The Signature Dish
A few years ago, I attended a public event in New York. It was a discussion between four or five authors and philosophers, all of whom were much younger than most people in the audience.
One of the philosophers was Bernard-Henri Lévy. In France, he is referred to as BHL.
I cannot recall the topic of the discussion. It ended in a long and emotional discussion about Israel, but then again, many public events involving philosophers and authors end in emotional discussions about Israel.
What was said that evening, I’m afraid, was utterly forgettable, but what was unforgettable was the fact that every ten minutes, Mr. Lévy opened another button of his white shirt.
At the end of the evening, when the emotions about Israel took over, the people seated in the first five rows were able to see Mr. Lévy’s belly button.
According to a French friend, BHL showing his belly button is something that, in a restaurant, would be called “our signature dish.” Whatever one thinks about BHL, a philosopher who turns his belly button into his trademark has something fairly new to say.
I was pleasantly reminded of all this when last Sunday the book section of The New York Times printed a picture of Mr. Lévy on page 9. His belly button was not to be seen, but one could see a lot.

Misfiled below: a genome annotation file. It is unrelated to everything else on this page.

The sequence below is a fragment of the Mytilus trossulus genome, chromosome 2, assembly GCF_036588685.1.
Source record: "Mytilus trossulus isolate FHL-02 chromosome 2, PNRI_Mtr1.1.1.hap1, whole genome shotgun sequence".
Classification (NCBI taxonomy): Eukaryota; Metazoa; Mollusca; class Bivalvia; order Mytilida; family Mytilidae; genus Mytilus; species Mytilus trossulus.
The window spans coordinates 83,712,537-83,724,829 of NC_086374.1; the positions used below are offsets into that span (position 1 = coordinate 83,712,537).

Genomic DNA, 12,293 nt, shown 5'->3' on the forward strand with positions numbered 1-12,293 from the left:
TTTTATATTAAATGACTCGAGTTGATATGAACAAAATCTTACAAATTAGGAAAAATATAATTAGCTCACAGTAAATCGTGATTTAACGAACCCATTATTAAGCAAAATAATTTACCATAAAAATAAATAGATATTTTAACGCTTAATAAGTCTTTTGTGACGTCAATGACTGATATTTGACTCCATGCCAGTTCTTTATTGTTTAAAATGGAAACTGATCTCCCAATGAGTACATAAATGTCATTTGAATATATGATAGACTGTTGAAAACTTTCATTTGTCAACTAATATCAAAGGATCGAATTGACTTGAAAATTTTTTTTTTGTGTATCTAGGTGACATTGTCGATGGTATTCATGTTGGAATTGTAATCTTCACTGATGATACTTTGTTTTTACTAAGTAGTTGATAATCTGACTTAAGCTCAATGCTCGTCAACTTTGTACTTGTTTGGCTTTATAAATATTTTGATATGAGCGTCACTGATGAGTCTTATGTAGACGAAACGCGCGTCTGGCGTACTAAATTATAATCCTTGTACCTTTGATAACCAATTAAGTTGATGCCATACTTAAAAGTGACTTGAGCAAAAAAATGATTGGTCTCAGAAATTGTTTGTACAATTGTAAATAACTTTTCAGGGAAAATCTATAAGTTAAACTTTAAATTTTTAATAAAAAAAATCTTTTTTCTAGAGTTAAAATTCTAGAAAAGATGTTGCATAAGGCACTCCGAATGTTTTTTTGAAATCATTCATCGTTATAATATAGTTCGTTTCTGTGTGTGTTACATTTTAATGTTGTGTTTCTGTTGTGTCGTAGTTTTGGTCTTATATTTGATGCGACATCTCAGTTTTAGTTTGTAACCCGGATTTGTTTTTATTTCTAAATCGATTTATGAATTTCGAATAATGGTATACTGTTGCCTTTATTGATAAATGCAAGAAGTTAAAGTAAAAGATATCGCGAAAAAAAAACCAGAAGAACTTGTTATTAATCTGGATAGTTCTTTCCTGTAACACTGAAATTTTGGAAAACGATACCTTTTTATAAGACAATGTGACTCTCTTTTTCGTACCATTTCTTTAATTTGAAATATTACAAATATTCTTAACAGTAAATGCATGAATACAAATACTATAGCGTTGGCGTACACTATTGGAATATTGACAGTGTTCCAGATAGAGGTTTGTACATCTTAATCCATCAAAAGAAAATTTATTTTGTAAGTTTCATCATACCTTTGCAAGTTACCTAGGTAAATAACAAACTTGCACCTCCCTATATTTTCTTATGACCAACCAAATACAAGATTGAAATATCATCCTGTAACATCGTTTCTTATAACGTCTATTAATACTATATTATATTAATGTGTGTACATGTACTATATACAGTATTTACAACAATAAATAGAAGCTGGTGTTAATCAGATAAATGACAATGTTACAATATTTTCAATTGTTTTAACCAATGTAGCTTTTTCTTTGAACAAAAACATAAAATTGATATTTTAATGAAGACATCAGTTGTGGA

Despite the picture, Garrison Keillor’s review of Mr. Lévy’s book about America was not very flattering.
To be more precise, it was so unflattering for Mr. Lévy that I was unable to finish certain sentences without blushing.
It's not that I’m in favor of only positive reviews, rather the opposite.
But I’m sure that Mr. Keillor has never laid eyes on Mr. Lévy’s belly button.
Had the reviewer seen BHL’s tummy, he would have handled the shortcomings of the book with a little bit more empathy.
Let’s not forget that Mr. Levy’s example delivers a hopeful lesson for all of us. An author doesn’t have to show off with his talents as long as he has a decent belly button and a white shirt to go with it.